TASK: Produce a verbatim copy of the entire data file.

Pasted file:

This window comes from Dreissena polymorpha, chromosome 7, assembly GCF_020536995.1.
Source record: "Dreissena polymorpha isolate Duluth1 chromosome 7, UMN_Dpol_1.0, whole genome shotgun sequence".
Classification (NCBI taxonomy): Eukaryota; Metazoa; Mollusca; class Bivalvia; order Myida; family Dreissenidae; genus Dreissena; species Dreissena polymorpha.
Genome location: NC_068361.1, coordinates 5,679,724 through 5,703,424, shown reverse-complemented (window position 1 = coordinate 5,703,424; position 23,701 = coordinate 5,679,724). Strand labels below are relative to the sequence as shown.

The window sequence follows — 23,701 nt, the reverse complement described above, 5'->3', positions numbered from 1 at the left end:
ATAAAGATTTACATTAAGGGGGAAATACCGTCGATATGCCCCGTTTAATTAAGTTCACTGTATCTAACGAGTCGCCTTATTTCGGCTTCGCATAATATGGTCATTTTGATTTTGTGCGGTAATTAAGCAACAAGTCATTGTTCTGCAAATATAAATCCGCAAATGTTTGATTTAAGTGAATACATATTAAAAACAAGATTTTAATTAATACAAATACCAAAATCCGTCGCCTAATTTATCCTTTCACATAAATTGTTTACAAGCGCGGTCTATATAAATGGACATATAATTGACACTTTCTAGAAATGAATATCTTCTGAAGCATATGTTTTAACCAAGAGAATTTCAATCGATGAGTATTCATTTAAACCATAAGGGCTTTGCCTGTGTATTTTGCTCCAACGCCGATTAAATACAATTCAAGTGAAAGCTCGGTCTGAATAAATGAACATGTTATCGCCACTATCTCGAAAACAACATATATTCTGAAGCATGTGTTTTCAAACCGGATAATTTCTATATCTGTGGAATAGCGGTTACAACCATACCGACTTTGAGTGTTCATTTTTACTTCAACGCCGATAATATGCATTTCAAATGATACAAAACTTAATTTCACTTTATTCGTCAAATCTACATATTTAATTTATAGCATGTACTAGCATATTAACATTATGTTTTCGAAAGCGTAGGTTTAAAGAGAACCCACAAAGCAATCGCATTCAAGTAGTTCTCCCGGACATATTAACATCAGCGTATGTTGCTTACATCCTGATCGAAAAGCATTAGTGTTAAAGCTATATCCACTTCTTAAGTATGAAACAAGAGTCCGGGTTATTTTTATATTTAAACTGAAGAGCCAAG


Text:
This window comes from Dreissena polymorpha, chromosome 7, assembly GCF_020536995.1.
Source record: "Dreissena polymorpha isolate Duluth1 chromosome 7, UMN_Dpol_1.0, whole genome shotgun sequence".
Classification (NCBI taxonomy): Eukaryota; Metazoa; Mollusca; class Bivalvia; order Myida; family Dreissenidae; genus Dreissena; species Dreissena polymorpha.
Genome location: NC_068361.1, coordinates 5,679,724 through 5,703,424, shown reverse-complemented (window position 1 = coordinate 5,703,424; position 23,701 = coordinate 5,679,724). Strand labels below are relative to the sequence as shown.

The window sequence follows — 23,701 nt, the reverse complement described above, 5'->3', positions numbered from 1 at the left end:
ATAAAGATTTACATTAAGGGGGAAATACCGTCGATATGCCCCGTTTAATTAAGTTCACTGTATCTAACGAGTCGCCTTATTTCGGCTTCGCATAATATGGTCATTTTGATTTTGTGCGGTAATTAAGCAACAAGTCATTGTTCTGCAAATATAAATCCGCAAATGTTTGATTTAAGTGAATACATATTAAAAACAAGATTTTAATTAATACAAATACCAAAATCCGTCGCCTAATTTATCCTTTCACATAAATTGTTTACAAGCGCGGTCTATATAAATGGACATATAATTGACACTTTCTAGAAATGAATATCTTCTGAAGCATATGTTTTAACCAAGAGAATTTCAATCGATGAGTATTCATTTAAACCATAAGGGCTTTGCCTGTGTATTTTGCTCCAACGCCGATTAAATACAATTCAAGTGAAAGCTCGGTCTGAATAAATGAACATGTTATCGCCACTATCTCGAAAACAACATATATTCTGAAGCATGTGTTTTCAAACCGGATAATTTCTATATCTGTGGAATAGCGGTTACAACCATACCGACTTTGAGTGTTCATTTTTACTTCAACGCCGATAATATGCATTTCAAATGATACAAAACTTAATTTCACTTTATTCGTCAAATCTACATATTTAATTTATAGCATGTACTAGCATATTAACATTATGTTTTCGAAAGCGTAGGTTTAAAGAGAACCCACAAAGCAATCGCATTCAAGTAGTTCTCCCGGACATATTAACATCAGCGTATGTTGCTTACATCCTGATCGAAAAGCATTAGTGTTAAAGCTATATCCACTTCTTAAGTATGAAACAAGAGTCCGGGTTATTTTTATATTTAAACTGAAGAGCCAAG